Iran’s upcoming presidential elections could have important implications for the country’s political future as well as ongoing nuclear negotiations between Washington and Tehran. Sada asked three experts to analyze the challenges and concerns facing Iranian voters, and whether a new president is likely to meaningfully impact the country’s political, economic, and social realities.
Kian Tajbakhsh | Sada | June 15, 2021
Iranian citizens must decide this week whether to vote in the country’s highly engineered June 18 Presidential election. Of the seven candidates permitted to run by government gatekeepers, none have popular appeal. Hardline cleric Ebrahim Raisi, considered a potential successor to 81-year-old Supreme Leader Ayatollah Ali Khamenei, is widely perceived to be the frontrunner.
Many Iranians will refrain from voting, believing that doing so legitimizes an unfree and unfair election. Women’s rights activist Masih Alinejad is among those calling for a boycott, writing that “By not participating, we can send a message of hope that we do not want a religious dictatorship.” Yet, Columbia University professor Kian Tajbakhsh, a former political prisoner in Iran, explains why Iran’s reformist parties have refused to boycott the elections and why history shows us that “electoral boycotts in authoritarian settings generally don’t work.”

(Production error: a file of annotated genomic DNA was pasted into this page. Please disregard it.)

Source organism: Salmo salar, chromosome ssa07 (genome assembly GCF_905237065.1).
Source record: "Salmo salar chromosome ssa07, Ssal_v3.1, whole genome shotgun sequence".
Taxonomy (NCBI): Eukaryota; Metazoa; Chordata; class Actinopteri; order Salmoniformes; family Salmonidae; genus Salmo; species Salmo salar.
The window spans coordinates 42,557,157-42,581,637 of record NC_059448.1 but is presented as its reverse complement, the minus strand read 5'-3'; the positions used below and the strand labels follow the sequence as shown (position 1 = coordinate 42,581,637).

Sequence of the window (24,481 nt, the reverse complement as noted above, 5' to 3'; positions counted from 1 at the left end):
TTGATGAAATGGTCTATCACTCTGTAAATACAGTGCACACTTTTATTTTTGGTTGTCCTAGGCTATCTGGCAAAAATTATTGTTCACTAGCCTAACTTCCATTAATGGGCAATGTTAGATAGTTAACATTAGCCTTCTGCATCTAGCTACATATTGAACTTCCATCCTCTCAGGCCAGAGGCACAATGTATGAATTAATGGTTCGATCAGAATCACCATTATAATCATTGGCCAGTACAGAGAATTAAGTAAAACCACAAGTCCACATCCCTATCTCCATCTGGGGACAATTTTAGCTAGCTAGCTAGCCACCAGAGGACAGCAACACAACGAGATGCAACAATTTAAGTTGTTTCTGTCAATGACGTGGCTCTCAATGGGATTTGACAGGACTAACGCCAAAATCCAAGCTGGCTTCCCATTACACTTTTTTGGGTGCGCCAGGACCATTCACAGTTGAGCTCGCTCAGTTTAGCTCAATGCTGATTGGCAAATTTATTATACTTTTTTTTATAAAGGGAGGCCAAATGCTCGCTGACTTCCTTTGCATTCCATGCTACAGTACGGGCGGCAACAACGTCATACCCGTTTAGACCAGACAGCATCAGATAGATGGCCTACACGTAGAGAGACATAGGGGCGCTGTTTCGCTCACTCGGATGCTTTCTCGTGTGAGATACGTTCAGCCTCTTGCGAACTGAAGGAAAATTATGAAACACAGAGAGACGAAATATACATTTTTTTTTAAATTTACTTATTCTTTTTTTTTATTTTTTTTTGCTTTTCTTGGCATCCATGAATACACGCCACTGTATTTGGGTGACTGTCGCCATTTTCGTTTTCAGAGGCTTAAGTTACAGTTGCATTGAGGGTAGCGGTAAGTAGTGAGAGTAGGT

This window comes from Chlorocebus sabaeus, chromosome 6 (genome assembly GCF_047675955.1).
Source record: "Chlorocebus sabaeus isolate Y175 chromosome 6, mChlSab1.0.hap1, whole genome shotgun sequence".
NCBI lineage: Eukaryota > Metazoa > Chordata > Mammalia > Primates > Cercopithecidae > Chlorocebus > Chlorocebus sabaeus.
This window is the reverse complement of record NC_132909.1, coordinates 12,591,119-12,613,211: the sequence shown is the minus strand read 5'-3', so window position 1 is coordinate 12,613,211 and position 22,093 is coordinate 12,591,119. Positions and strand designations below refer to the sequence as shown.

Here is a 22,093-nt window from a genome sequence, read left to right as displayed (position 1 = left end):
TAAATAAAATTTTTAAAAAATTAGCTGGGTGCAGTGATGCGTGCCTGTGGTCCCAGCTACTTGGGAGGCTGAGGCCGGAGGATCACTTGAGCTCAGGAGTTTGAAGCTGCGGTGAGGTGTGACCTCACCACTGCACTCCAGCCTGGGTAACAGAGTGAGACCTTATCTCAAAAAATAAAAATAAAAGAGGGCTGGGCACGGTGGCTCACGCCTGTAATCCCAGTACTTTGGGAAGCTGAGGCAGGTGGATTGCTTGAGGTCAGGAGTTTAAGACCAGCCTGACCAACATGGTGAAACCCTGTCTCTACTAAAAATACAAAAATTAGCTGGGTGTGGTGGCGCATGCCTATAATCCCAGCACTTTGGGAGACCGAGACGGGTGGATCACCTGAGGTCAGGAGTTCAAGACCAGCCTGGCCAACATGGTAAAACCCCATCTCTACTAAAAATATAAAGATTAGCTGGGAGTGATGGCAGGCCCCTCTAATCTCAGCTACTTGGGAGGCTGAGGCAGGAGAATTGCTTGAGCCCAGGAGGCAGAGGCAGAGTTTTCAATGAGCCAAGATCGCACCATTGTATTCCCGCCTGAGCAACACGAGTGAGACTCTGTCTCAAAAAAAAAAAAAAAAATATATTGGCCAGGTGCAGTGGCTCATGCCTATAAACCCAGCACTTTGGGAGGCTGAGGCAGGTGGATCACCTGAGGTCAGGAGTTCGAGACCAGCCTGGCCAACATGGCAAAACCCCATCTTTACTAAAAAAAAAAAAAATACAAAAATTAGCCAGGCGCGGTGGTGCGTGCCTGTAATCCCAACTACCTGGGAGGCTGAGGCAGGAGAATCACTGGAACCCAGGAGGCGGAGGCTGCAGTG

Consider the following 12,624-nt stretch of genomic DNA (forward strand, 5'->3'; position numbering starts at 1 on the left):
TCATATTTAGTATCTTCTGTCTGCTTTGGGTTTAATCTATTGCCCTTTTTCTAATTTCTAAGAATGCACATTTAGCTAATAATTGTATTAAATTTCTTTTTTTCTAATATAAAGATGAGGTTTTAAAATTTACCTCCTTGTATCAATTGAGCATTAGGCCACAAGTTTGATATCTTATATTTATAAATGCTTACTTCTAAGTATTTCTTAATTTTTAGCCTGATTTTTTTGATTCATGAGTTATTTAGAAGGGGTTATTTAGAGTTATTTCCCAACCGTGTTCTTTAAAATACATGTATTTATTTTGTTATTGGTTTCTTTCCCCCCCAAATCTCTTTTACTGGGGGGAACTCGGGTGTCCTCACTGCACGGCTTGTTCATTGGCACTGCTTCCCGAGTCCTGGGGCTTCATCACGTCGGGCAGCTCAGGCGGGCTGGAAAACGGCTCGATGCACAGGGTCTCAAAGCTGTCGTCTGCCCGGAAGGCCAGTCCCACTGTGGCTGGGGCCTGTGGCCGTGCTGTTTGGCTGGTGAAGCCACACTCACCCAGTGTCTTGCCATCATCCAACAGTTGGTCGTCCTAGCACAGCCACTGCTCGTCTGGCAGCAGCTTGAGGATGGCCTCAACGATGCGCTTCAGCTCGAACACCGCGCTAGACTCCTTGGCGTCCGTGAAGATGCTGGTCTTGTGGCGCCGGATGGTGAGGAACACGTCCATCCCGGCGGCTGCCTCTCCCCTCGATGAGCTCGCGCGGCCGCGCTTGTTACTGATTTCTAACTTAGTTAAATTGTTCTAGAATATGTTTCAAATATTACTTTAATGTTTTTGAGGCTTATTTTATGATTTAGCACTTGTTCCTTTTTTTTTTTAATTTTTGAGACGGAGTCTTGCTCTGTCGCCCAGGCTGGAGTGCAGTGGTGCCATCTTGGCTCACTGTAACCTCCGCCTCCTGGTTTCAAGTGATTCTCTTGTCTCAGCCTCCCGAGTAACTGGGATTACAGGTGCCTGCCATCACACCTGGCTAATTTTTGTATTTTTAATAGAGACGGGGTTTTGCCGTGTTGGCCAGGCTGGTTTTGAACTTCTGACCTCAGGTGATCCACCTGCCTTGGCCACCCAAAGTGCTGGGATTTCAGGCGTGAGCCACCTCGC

The greatest concern for most Iranians is the country’s deteriorating economy. Considering Iran’s dismal economic reality—plagued by a combination of sanctions, mismanagement, corruption, and the Covid-19 pandemic—few Iranian citizens have hope that the lofty campaign promises of presidential candidates will be possible to fulfill. As Sarah Bazoobandi writes, “Current economic hardships affecting Iranians are therefore expected to continue, and possibly worsen, through the next president’s term in the office.”
Originally published by Sada. Read the full article here.